Super Bowl XXVIII - Cowboys 30, Bills 13
Super Bowl XXVIII was an American football game played on January 12, 1994, at the Georgia Dome in Atlanta, Georgia, to decide the National Football League (NFL) champion following the 1993 regular season.
The National Football Conference (NFC) champion Dallas Cowboys (15-4) defeated the American Football Conference (AFC) champion Buffalo Bills (14-5), 30–13. This was the first time in Super Bowl history that the same two teams have met in two consecutive Super Bowls. The Cowboys won their fourth Super Bowl in team history, tying the Pittsburgh Steelers and the San Francisco 49ers for most Super Bowl wins, while the Bills became the first team to appear in 4 consecutive title games. Buffalo also joined the Minnesota Vikings and Denver Broncos as the only teams to lose four, and garnered the dubious distinction of being the first and only team to lose four consecutive Super Bowls. To date, this was the last time in which both number 1 seeded playoff teams from each conference met in the Super Bowl.
Dallas scored 24 unanswered points in the second half. Cowboys running back Emmitt Smith was named the Super Bowl MVP, with 30 carries for 132 yards and 2 touchdowns, while also catching 4 passes for 26 yards.
The game was broadcast in the United States by NBC with play-by-play announcer Dick Enberg and color commentator Bob Trumpy. Jim Lampley hosted all the events with the help of analysts Mike Ditka and Joe Gibbs and sideline reporters O.J. Simpson (on Buffalo's sideline) and Will McDonough (on Dallas' sideline).
It was the first time a network had held consecutive Super Bowls outright. The five-year NFL contract signed in 1989 had a provision where the last Super Bowl in the contract (XXVIII) would not be rotated, but would go to the highest bidder. NBC, which had held XXVII, was the only network to bid on XXVIII. Less than two weeks before the game was aired, NBC had shown a Peanuts special, You're In the Super Bowl, Charlie Brown, in which the character Melody-Melody wins the Punt, Pass & Kick contest wearing a Dallas Cowboys uniform.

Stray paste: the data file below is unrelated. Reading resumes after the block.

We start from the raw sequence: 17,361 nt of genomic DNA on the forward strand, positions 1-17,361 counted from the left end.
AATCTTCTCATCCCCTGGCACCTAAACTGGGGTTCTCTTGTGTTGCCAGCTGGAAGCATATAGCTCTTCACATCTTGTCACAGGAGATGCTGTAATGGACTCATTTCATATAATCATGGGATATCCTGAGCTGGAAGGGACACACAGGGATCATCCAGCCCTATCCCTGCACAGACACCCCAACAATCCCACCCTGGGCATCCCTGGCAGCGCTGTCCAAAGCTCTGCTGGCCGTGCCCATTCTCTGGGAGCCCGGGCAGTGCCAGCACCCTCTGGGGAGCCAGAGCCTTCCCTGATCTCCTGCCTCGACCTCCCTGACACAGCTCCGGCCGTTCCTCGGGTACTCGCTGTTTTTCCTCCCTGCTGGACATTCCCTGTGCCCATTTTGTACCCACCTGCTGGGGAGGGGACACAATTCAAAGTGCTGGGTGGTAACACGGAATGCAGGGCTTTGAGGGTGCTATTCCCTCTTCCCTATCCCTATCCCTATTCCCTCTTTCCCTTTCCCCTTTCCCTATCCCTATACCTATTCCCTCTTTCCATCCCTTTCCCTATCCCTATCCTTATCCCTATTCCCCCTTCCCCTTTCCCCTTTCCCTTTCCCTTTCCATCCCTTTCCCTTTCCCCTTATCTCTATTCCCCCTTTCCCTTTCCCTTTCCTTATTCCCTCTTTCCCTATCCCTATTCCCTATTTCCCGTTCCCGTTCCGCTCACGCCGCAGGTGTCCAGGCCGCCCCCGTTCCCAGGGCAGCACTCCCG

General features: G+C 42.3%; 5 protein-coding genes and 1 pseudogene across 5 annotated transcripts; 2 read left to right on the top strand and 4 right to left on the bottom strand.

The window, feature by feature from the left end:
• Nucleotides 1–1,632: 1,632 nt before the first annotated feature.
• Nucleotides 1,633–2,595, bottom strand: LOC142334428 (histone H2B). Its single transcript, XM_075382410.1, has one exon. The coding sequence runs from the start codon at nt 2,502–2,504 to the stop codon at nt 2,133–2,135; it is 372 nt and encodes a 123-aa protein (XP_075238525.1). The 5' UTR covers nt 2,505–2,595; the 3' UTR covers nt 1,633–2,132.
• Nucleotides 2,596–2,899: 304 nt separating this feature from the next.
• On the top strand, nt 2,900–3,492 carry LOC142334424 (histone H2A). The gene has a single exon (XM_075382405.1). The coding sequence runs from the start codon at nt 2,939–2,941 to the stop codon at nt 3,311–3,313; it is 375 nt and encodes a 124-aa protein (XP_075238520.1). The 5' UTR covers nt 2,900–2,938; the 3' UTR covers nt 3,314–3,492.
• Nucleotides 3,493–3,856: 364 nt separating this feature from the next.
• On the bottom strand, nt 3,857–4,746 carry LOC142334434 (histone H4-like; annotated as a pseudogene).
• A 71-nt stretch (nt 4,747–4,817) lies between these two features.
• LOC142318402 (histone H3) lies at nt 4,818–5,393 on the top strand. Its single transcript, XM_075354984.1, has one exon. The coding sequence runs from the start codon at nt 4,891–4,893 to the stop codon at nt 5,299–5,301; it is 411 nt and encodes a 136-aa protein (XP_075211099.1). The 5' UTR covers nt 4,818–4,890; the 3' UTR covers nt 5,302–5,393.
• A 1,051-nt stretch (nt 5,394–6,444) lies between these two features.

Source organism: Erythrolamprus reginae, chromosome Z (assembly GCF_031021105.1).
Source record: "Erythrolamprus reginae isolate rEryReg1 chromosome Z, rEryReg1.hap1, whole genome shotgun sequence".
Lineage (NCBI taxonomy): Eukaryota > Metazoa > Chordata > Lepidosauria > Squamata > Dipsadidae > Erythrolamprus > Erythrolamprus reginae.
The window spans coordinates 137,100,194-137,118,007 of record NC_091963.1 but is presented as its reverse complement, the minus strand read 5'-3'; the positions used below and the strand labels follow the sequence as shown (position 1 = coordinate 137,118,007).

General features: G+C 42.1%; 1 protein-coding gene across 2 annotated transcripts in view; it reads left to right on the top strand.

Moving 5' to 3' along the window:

Previously, the league alternated the Super Bowl broadcast among its television networks, except for Super Bowl I in which both NBC and CBS televised it simultaneously. CBS broadcast Super Bowl II, then the league rotated the broadcast between CBS and NBC until 1985 when ABC entered the rotation when they broadcast Super Bowl XIX.
NBC aired the premiere of The John Larroquette Show following the game.
The pregame show held before the game was titled "Georgia Music Makers" and featured performances by the rap music duo Kris Kross, the rock band The Georgia Satellites, country musician Charlie Daniels, and the Morehouse College Marching Band.
The United States Trampoline Association (USTA) performed on 4 trampolines during "Jump-Jump" performed by Kris Kross.
Later, singer Natalie Cole, accompanied by the Atlanta University Center Chorus, sang the national anthem.
To honor the 25th anniversary of the New York Jets' upset win in Super Bowl III, that game's MVP, former Jets quarterback Joe Namath joined the coin toss ceremony.
The halftime show was titled "Rockin' Country Sunday" and featured country music stars Clint Black, Tanya Tucker, Travis Tritt, and Wynonna Judd. The show's finale included a special appearance by Naomi Judd, who joined Wynonna in performing The Judds' single "Love Can Build a Bridge", to which everyone eventually joined in.
This was the first Super Bowl halftime show in which the main stadium lights were turned off for the performance. The show including dancers with yard-long light sticks.